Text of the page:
Growing fresh tomatoes
is easy to do in any size garden. Whether you grow them in pots
, a raised garden bed
or your veggie patch, all you need is your favourite seedlings, well-prepared soil and a protected area with plenty of sun. But which tomato is right for you? We’ll take you through the different types of tomatoes you can grow and where they grow best.
How Do Your Tomatoes Grow?
Tomatoes come in all shapes, sizes and even colours, each with their own growing characteristics. Tomato plants can vary in size too, starting with the short dwarf varieties that only grow about two feet. There are also mid-sized varieties, often referred to as bushing or determinates, which produce one bulk harvest in their lifecycle. The larger, vining varieties, or indeterminates, do need more room to spread out and can produce fruit over the course of a whole season.
Tomatoes to Grow in Pots
Most of the popular tomato varieties do grow well in pots. Apart from being a good option for growing in smaller outdoor spaces, the great thing about pots is you can move them around to find the best warm, sunny position.
The Tiny Tim variety is an easy option for beginners or kids to grow. This miniature plant is a good example of a dwarfing, bush tomato that produces a sweet, cherry sized red fruit 2cm to 3cm in diameter.
Cherry tomatoes also grow well in pots, particularly in humid areas, and they look great cascading down from hanging baskets. You can trail cherry tomatoes along a fence or the edge of a raised garden bed.
Windy Box Roma
These plants are low maintenance, and typically grow around one metre high. They produce tasty pear- or plum-shaped fruits that are perfect for salads and sauces.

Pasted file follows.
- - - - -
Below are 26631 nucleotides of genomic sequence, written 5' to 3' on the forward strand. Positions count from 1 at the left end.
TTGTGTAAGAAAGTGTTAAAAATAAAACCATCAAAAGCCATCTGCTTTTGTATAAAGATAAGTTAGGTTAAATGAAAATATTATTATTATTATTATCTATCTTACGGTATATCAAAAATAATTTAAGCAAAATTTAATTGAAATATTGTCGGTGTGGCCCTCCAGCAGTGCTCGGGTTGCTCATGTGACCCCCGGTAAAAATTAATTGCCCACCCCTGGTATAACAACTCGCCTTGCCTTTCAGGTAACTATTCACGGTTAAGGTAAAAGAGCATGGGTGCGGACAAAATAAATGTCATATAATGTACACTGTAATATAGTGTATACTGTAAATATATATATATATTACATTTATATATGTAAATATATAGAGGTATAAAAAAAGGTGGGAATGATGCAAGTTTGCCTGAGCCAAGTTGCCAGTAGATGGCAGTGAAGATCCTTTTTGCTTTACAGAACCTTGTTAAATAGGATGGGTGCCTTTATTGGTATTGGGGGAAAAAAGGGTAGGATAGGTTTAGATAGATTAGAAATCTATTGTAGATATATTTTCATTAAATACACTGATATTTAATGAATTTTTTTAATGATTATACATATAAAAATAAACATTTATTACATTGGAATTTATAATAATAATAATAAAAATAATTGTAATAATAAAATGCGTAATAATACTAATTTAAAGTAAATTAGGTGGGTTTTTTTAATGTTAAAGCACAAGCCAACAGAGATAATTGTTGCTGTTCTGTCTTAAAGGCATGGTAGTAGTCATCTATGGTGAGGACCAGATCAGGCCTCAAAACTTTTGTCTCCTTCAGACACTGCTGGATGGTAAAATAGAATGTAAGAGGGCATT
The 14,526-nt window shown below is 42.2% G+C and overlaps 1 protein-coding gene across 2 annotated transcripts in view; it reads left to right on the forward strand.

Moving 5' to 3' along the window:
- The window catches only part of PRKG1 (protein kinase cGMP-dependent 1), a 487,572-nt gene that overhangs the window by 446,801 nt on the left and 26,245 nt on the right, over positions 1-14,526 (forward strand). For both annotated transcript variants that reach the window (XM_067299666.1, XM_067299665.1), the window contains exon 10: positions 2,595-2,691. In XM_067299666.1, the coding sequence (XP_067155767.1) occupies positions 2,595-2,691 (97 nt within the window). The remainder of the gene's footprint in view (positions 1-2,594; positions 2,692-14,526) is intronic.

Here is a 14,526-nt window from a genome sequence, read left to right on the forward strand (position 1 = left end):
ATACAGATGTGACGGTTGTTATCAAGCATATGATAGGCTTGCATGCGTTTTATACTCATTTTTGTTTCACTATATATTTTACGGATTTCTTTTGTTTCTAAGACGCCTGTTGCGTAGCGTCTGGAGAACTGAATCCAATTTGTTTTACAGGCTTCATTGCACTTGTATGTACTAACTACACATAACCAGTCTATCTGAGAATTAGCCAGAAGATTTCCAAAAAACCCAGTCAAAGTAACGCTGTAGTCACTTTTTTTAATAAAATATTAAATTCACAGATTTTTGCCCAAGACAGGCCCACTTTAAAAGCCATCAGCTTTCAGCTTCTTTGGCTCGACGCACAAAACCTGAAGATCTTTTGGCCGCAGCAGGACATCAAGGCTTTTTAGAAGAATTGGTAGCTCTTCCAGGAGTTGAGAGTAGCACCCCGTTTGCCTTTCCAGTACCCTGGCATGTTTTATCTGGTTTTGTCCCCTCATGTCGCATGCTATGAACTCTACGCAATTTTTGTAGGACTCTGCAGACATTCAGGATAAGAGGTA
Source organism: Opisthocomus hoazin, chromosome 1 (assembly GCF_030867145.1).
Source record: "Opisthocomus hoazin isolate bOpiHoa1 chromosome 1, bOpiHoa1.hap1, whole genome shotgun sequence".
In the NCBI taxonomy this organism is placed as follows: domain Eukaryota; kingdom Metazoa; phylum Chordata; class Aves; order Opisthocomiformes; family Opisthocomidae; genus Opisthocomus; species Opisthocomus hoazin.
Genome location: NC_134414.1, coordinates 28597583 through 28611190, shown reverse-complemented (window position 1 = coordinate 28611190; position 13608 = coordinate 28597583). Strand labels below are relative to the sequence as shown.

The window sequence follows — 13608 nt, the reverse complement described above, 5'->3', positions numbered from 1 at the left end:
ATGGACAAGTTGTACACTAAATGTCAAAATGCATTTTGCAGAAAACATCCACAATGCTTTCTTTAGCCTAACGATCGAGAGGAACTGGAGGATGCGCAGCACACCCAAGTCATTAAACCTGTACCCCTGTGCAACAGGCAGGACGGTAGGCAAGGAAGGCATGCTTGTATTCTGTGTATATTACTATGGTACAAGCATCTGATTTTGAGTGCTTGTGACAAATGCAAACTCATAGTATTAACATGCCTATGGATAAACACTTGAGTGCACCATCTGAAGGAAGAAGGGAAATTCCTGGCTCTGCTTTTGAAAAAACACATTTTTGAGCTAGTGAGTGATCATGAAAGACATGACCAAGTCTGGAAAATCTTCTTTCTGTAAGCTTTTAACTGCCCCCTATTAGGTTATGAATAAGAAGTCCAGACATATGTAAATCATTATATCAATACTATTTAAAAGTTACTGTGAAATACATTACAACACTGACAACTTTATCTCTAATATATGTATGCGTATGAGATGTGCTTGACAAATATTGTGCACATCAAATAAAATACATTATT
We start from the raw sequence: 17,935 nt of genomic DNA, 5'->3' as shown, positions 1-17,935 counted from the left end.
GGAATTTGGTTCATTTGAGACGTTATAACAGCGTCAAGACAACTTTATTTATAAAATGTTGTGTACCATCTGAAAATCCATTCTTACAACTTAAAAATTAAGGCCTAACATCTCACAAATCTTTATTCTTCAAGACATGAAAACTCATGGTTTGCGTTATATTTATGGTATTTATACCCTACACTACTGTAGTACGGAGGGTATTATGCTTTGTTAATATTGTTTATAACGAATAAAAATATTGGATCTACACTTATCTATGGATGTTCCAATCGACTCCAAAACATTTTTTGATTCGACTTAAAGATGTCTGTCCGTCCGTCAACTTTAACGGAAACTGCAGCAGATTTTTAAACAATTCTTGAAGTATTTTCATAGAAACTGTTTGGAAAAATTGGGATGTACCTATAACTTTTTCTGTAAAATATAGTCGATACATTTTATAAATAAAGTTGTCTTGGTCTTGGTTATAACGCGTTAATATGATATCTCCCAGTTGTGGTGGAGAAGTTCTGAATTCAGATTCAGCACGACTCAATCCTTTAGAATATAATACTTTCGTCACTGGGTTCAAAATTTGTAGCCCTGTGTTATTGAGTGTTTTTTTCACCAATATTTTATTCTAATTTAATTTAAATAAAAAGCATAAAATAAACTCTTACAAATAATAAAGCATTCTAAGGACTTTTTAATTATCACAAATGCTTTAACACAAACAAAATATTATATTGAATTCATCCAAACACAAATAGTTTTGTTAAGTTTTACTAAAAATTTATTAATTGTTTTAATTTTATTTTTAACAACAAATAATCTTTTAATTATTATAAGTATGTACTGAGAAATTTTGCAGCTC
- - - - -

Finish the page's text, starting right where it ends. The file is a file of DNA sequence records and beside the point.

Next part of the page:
This compact bushing tomato plant grows up to 50cm tall. Growing well in full sun, with moderate watering, these are strong and vigorous tomatoes that produce high yields of medium-sized, juicy fruit around 2–4cm.
Tomatoes to Grow in Garden Beds
If you plan to grow tomatoes in a veggie patch or raised garden bed, there are all sorts of interesting varieties to try. Prepare the soil first by digging in some organic matter, and giving it a good drink with some liquid fertiliser. Also, the best way to encourage healthy fruiting in any variety is to stake the plants while they are still young.
One of the most popular tomato varieties to grow in Australia is the Gross Lisse. Great for staking, this trusty plant produces good yields of medium to large fruits and is able to adapt to most soil conditions. This variety produces the best fruit in a protected, warm, sunny spot with deep free-draining soil.
In colder climates, the Siberian Heirloom tomato grows well at lower temperatures and is frost resistant. While they do need sun, the temperature doesn’t need to get much higher than a few degrees above freezing for these plants to thrive. They also grow quicker than most other varieties, producing juicy, round fruit up to 225gm in size.
Truss Tomatoes are another good option for staking in a garden bed and generally grow up to 1.8m. So called because each plant produces bunches or ‘trusses’ of tomatoes that can carry up to six medium-sized fruits. This bushing variety has a good resistance to disease and will enjoy a small amount of fertilising every few weeks once the plant starts flowering.
You could even try growing something a little more interesting like the Green Zebra. This bushy indeterminate variety produces round 5-7cm fruits with green stripes and a rich creamy texture. You will need to start growing them indoors for around six weeks, before taking them out to the garden, but their growing season is longer than most others